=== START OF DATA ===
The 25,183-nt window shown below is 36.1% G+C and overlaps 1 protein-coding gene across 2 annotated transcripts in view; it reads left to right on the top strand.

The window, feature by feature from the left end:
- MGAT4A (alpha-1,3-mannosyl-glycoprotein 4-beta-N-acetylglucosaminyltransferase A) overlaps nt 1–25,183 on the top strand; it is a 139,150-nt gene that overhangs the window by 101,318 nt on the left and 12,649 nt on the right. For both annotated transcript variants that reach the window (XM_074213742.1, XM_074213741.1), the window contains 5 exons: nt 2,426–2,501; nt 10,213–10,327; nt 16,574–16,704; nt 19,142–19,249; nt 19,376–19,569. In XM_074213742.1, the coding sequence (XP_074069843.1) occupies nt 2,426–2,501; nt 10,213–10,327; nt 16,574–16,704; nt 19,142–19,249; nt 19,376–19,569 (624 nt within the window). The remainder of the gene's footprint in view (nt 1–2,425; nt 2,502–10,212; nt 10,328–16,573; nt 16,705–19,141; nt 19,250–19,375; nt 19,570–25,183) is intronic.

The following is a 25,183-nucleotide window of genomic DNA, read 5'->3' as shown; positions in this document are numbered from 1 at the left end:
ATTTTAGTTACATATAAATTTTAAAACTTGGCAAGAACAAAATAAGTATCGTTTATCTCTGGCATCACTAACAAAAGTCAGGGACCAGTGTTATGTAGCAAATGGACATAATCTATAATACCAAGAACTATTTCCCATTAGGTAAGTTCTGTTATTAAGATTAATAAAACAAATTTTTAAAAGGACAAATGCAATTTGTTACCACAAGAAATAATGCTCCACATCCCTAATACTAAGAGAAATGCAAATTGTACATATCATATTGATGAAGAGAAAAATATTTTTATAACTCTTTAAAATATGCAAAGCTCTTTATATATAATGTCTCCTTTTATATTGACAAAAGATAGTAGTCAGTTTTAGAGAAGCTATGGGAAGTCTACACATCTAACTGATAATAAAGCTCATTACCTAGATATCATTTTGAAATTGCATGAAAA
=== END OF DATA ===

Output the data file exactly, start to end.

The 25,183-nt window shown below is 36.1% G+C and overlaps 1 protein-coding gene across 2 annotated transcripts in view; it reads left to right on the top strand.

The window, feature by feature from the left end:
- MGAT4A (alpha-1,3-mannosyl-glycoprotein 4-beta-N-acetylglucosaminyltransferase A) overlaps nt 1–25,183 on the top strand; it is a 139,150-nt gene that overhangs the window by 101,318 nt on the left and 12,649 nt on the right. For both annotated transcript variants that reach the window (XM_074213742.1, XM_074213741.1), the window contains 5 exons: nt 2,426–2,501; nt 10,213–10,327; nt 16,574–16,704; nt 19,142–19,249; nt 19,376–19,569. In XM_074213742.1, the coding sequence (XP_074069843.1) occupies nt 2,426–2,501; nt 10,213–10,327; nt 16,574–16,704; nt 19,142–19,249; nt 19,376–19,569 (624 nt within the window). The remainder of the gene's footprint in view (nt 1–2,425; nt 2,502–10,212; nt 10,328–16,573; nt 16,705–19,141; nt 19,250–19,375; nt 19,570–25,183) is intronic.

The following is a 25,183-nucleotide window of genomic DNA, read 5'->3' as shown; positions in this document are numbered from 1 at the left end:
ATTTTAGTTACATATAAATTTTAAAACTTGGCAAGAACAAAATAAGTATCGTTTATCTCTGGCATCACTAACAAAAGTCAGGGACCAGTGTTATGTAGCAAATGGACATAATCTATAATACCAAGAACTATTTCCCATTAGGTAAGTTCTGTTATTAAGATTAATAAAACAAATTTTTAAAAGGACAAATGCAATTTGTTACCACAAGAAATAATGCTCCACATCCCTAATACTAAGAGAAATGCAAATTGTACATATCATATTGATGAAGAGAAAAATATTTTTATAACTCTTTAAAATATGCAAAGCTCTTTATATATAATGTCTCCTTTTATATTGACAAAAGATAGTAGTCAGTTTTAGAGAAGCTATGGGAAGTCTACACATCTAACTGATAATAAAGCTCATTACCTAGATATCATTTTGAAATTGCATGAAAA